Tuesday, February 10, 2009

Evolutionary Sanity

Today is the 200th anniversary of Charles Darwin's birthday.
The New York Times had two articles devoted to his commemoration. One praising his foresight and the other wanting to kill off his memory.
My take on this, and I'm just a humble high school history teacher, is that Darwin should be acknowledged for his greatness, not dismissed or disregarded. I also agree that his name needs to be removed from being equated to what is now a fairly well understood natural occurrence.
Evolution will remain a quasi-religion as long as it's called Darwinism. And I'm pretty certain that most biologists and other scientists would be more than happy to drop his "ism" from the branch of science they work in.
It's the the anti-evolutionists, the religionists who can argue against what can be construed as a cult based around a name. That is the only way  they can get people to listen to their arguments and come across as half way believable. One religion against another religion.
I see great danger in trying to make science a religion. They're opposites. Religion is about accepting tradition and  believing what has been written and revealed. Science is about figuring things out on your own: asking questions, finding answers that lead to more questions...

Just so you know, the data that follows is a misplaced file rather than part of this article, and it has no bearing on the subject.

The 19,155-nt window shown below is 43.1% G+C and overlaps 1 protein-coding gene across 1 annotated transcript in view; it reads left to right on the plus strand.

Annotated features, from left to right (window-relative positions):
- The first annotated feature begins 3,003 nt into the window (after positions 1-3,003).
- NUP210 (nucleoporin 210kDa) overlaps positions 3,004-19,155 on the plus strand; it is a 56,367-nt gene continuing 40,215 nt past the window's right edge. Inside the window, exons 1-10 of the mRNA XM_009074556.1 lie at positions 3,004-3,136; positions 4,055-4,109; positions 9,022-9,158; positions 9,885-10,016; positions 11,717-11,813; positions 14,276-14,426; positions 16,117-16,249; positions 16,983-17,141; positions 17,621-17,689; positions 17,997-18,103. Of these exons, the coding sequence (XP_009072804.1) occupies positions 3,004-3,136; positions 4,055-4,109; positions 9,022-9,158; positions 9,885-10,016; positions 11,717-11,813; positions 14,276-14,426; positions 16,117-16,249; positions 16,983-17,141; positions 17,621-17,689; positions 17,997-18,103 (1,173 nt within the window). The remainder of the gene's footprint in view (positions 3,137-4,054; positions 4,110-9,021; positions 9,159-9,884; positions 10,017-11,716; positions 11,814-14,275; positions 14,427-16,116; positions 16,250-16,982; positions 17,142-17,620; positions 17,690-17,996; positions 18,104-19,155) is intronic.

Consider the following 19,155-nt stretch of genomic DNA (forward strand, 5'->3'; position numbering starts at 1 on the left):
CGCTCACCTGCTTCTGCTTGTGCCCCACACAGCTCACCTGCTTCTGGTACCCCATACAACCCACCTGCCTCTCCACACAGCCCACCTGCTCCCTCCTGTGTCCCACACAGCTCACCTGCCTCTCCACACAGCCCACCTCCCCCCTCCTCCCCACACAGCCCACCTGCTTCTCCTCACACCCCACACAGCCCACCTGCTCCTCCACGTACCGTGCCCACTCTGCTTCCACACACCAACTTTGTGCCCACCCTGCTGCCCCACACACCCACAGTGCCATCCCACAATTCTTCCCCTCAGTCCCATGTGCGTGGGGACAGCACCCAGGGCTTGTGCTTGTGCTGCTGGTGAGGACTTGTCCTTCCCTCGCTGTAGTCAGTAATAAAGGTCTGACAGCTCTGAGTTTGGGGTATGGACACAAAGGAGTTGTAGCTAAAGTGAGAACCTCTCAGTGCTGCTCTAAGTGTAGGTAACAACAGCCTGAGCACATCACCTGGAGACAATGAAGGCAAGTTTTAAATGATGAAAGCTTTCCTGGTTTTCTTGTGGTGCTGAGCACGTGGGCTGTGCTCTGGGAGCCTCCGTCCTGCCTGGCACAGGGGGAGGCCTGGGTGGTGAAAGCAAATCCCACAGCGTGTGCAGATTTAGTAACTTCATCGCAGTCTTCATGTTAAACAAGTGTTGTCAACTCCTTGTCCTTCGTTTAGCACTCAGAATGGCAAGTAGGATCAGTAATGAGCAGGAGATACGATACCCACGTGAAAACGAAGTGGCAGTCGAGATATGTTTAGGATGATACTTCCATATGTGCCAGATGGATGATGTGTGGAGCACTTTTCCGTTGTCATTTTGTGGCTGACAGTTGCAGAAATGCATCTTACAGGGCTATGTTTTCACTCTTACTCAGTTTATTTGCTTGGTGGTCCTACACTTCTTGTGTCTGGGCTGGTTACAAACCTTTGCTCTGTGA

The one sticking point for Darwin and why he is so hard to accept is that he sees no meaning and purpose in natural selection It just happens. That's just the way it is. He equates our concept of altruism and morality to the animal behavior of sympathy. Perhaps this is why the superstitious have such a hard time accepting his ideas, but that doesn't have to be the case.
Maybe our morality can be linked genetically and biologically to other animals, but there is one thing we humans have other animals don't: Free Will.
John Rosemond is a syndicated columnist who writes about child development. He had an interesting article last week explaining why behavior modification doesn't work. He says it works on dogs, cats (well it takes a bit of patience to get it to work with cats), horses and other animals, but it doesn't work on humans because we have Free Will.
It is our Free Will that gives us purpose and meaning; be it from a deep faith in God, our family, careers, charity work, etc. Without meaning and purpose there is just existence, which is a rather bleak way of looking at life.
Darwin opening the door to understanding how all life on this planet started and is interconnected doesn't change who and what we are or can become. It is still up to each of us to make as much out of the life we've been given. It can be purposeful, meaningful and happy, or it can be just the born, lived for so long, had so many children, died. Our Free Will makes the difference.

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